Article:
Cerebrospinal fluid (CSF) diversion procedure has been used for long to treat hydrocephalus in children. The principle of shunting is to establish a communication between the CSF and a drainage cavity (peritoneum, right atrium, and pleura). Ventriculoperitoneal shunt is used most commonly, followed secondly by ventriculopleural shunt (VPLS). Hydrothorax due to excessive CSF accumulation is a rare complication following both the type of shunts and is more frequently seen with VPLS. We report a case of a 6-year-old female child presenting with massive CSF hydrothorax with respiratory failure following VPLS. The aim of the article is to highlight early recognition of this rare and life-threatening condition, which could easily be missed if proper history is not available.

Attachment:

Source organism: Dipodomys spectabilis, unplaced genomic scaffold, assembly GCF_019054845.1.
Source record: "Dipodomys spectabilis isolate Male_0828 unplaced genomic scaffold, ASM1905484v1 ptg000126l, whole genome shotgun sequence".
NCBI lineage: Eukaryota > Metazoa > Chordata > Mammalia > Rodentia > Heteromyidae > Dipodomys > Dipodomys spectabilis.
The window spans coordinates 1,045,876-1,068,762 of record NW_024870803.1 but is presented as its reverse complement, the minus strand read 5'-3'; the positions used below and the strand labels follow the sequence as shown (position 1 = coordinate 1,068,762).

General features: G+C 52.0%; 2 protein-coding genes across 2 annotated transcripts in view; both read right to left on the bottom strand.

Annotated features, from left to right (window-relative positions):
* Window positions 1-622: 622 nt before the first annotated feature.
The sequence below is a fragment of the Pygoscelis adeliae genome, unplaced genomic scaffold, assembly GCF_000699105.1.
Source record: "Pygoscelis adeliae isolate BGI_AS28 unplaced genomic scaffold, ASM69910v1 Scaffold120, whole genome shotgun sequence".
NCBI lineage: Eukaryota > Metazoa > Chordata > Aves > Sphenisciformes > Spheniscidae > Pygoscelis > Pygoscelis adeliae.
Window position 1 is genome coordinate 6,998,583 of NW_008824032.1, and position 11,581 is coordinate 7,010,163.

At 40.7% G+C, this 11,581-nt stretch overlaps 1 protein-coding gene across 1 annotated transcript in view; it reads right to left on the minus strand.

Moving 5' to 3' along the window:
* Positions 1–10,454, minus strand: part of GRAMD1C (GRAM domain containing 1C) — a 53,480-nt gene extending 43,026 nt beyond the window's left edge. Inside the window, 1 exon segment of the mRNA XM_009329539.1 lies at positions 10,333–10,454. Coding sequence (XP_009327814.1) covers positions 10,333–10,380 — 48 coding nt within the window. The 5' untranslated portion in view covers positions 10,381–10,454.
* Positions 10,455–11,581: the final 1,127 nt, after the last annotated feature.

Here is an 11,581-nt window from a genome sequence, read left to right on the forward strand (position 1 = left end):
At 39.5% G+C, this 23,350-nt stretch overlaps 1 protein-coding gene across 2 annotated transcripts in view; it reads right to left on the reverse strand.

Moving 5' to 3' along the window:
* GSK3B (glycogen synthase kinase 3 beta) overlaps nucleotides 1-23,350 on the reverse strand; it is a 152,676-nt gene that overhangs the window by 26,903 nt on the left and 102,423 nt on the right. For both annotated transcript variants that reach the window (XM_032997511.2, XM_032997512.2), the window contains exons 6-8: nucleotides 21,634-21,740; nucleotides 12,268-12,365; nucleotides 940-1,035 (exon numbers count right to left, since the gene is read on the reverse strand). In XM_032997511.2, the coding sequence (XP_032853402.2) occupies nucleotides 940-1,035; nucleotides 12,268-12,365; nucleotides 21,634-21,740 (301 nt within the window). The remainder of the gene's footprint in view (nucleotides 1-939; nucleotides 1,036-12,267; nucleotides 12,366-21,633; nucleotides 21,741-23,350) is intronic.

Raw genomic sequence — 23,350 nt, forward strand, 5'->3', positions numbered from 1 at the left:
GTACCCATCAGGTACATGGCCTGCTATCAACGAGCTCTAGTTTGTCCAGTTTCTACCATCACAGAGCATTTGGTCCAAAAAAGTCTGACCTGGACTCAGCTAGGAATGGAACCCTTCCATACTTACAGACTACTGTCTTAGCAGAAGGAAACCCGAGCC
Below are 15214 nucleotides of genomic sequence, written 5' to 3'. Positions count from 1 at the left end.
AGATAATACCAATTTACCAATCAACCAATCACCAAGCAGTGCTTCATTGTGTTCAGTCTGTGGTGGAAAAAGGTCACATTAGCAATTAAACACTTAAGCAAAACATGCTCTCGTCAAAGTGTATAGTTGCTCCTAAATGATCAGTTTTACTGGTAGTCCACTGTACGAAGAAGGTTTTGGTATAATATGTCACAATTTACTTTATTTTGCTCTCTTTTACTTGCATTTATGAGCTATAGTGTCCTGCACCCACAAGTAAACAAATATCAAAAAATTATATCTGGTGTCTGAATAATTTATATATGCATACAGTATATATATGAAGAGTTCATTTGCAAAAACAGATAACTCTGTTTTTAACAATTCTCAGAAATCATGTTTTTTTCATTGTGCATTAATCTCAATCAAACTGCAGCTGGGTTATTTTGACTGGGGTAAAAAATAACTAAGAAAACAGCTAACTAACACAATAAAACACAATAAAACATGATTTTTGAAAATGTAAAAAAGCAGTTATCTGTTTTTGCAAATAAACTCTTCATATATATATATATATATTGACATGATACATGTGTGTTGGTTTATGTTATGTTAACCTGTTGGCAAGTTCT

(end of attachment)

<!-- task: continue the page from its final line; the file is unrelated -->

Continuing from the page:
Beach C, Manthey DE. Tension hydrothorax due to ventriculopleural shunting. J Emerg Med 1998;16:33-6.
Irani F, Elkambergy H, Okoli K, Abou DS. Recurrent symptomatic pleural effusion due to a ventriculopleural shunt. Respir Care 2009;54:1112-4.
Grunberg J, Rébori A, Verocay MC, Ramela V, Alberti R, Cordoba A. Hydrothorax due to ventriculopleural shunting in a child with spina bifida on chronic dialysis: Third ventriculostomy as an alternative of cerebrospinal diversion. Int Urol Nephrol 2005;37:571-4.
Weprin B, Swift D. Complications of ventricular shunts. Tech Neurosurg 2002;7:224-42.
Paldino M, Mogilner AY, Tenner MS. Intracranial hypotension syndrome: A comprehensive review. Neurosurg Focus 2003;15:ECP2.
Park ES, Kim E. Spontaneous intracranial hypotension: Clinical presentation, imaging features and treatment. J Korean Neurosurg Soc 2009;45:1-4.